NOTE: this article appeared as a column in the Michigan Cannabis Industries Report’s December 2018 issue.
Just The Beginning
from the monthly column, “Detroit Watch” by Larry Gabriel
The fear of marijuana is beginning to dispel. That was evident by the 56 percent of voters who said yes to Prop. 1 on election day. The celebrations should be about over for now because, well, there’s still work to be done. This is literally just the beginning of building a multi-billion dollar marijuana industry.
That’s not going to happen overnight and not without a lot of trepidation and there are sure to be setbacks but for now people who support legalization are happy. Those who want to be in the marijuana business have more opportunities to do that going forward. At least that should be the case because the recreational market is several times larger than the medical market. By the way, Michigan is the second largest market to legalize medical marijuana in the country. And the market in these environs is about to get a lot bigger.
California is obviously the largest market for legal marijuana in the country. It’s also a big chunk of the continent-long stretch of Pacific Coast where legal recreational marijuana is available. That’s just become the case because Mexico’s Supreme Court recently declared that country’s marijuana laws unconstitutional, in effect legalizing it.
That’s a long stretch but back here in the Midwest we have a Third Coast. The Great Lakes coast looks set to become the next cluster of marijuana legal states and Michigan has the lead position. Almost every state touching the Great Lakes is poised to make changes in its marijuana laws.
Newly-elected Illinois governor J.B. Pritzger, who was pro marijuana during the campaign, has already announced that he wants the legislature to move quickly on legalization. Minnesota governor-elect is on the record for tweeting, “I support legalizing marijuana for adult recreational use by developing a system of taxation, guaranteeing that it is Minnesota grown, and expunging the records of Minnesotans convicted of marijuana crimes.”
Voters in 16 Wisconsin counties and two cities overwhelmingly passed nonbinding referendums calling for marijuana law reform — medical and recreational. Ohioans are voting on a recreational legalization initiative in November 2019.
In New York State, where medical marijuana is legal, Gov. Andrew Cuomo set up a working group to explore legislation in August and went on a listening tour about marijuana before he was reelected. He hasn’t said anything about legalization since the election. But the working group is working.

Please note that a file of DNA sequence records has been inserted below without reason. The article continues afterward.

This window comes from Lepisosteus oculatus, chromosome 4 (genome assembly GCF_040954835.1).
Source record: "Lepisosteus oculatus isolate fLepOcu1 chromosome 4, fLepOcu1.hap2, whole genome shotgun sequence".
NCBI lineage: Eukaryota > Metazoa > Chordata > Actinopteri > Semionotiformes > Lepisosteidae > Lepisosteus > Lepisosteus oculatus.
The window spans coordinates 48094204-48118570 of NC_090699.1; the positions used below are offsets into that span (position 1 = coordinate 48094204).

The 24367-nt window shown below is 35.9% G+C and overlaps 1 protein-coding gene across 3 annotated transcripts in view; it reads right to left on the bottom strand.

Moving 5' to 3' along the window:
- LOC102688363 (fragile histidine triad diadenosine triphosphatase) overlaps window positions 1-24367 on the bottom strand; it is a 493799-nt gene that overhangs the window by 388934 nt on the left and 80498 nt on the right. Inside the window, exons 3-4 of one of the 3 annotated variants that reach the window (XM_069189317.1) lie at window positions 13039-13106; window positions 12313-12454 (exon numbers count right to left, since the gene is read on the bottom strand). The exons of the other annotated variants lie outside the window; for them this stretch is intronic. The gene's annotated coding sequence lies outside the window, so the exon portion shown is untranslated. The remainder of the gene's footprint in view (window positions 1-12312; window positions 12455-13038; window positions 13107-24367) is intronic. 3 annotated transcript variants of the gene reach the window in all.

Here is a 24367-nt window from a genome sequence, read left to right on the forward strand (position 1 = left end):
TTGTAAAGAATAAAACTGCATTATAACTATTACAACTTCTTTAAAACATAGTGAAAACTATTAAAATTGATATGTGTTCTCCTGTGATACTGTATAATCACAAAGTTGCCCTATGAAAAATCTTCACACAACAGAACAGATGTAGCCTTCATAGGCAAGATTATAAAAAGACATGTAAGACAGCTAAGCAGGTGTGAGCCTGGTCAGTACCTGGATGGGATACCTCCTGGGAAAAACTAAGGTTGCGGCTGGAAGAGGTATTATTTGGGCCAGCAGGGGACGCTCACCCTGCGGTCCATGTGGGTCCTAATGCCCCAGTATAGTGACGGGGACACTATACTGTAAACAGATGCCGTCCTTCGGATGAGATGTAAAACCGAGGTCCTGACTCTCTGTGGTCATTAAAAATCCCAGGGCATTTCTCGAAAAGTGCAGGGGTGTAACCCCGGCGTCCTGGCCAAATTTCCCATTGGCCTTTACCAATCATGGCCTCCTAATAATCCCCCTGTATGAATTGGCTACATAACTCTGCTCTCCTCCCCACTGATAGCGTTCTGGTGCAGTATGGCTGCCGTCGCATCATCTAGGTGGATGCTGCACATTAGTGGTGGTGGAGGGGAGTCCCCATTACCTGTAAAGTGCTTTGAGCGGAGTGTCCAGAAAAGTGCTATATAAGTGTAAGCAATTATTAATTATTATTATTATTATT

In Indiana, the state legislature is exploring the idea of medical marijuana. The legislature in Pennsylvania, where there is medical marijuana, just passed up opportunities to address recreational legalization in the 2017-2018 session. Leaving its 76.6-mile shoreline as the only part of the Great Lakes where no change in marijuana law is being considered.
Maybe it’s fitting that the first provisioning center licensed under the Michigan Medical Marihuana Act was named Third Coast Compassion Center. The Third Coast is ready to rock. Michigan has been the first domino, but the rest of the states are going to tumble fast with politicians getting in on the movement. People such as Colorado Gov. John Hickenlooper, who spoke about legalization at the Economic Club of Chicago in November, are easing the pain.
“The things we most feared — a peak in teenage consumption, a peak in overall consumption, people driving while high — we haven’t seen,” he said. “I’m not quite there to say this is a great success, but the old system was awful.”
This message shakes the core arguments against recreational legalization. As information spreads so will legalization. Although when you look at where marijuana has been made legal it paints a devastating picture for the end of prohibition. The populations of all the states where medical or recreational marijuana are legal, plus Washington DC, Canada and Mexico add up to about 300 million.
The entire population of North America is 361 million. That means that more than eight out of 10 people in North America live where there is some form of legal access to marijuana. If you don’t count the states that have only medical marijuana, it comes to just under 7 out of 10 people who live where adult use recreational marijuana is legal. And that number is set to swell, large populations states such as New York, Ohio and Illinois are on the short list for recreational legalization.
The next wave of marijuana legalization will be more about legislatures than signatures. Politicians live by numbers, and the number of people they’re seeing that support marijuana changes the fear factor. It’s almost like politicians fear opposing marijuana. In this last election, the worst thing a major candidate could say about marijuana legalizations was to accept the will of the people.
That’s a huge change. Fear of marijuana has left the equation on the political front.
Larry Gabriel is a Detroit-based journalist who has been editor of the Metro Times, UAW Solidarity magazine and the American Cultivator, as well as an editor and writer for the Detroit Free Press. Gabriel has won several awards from the Michigan Press Association and Association of Alternative Newsmedia.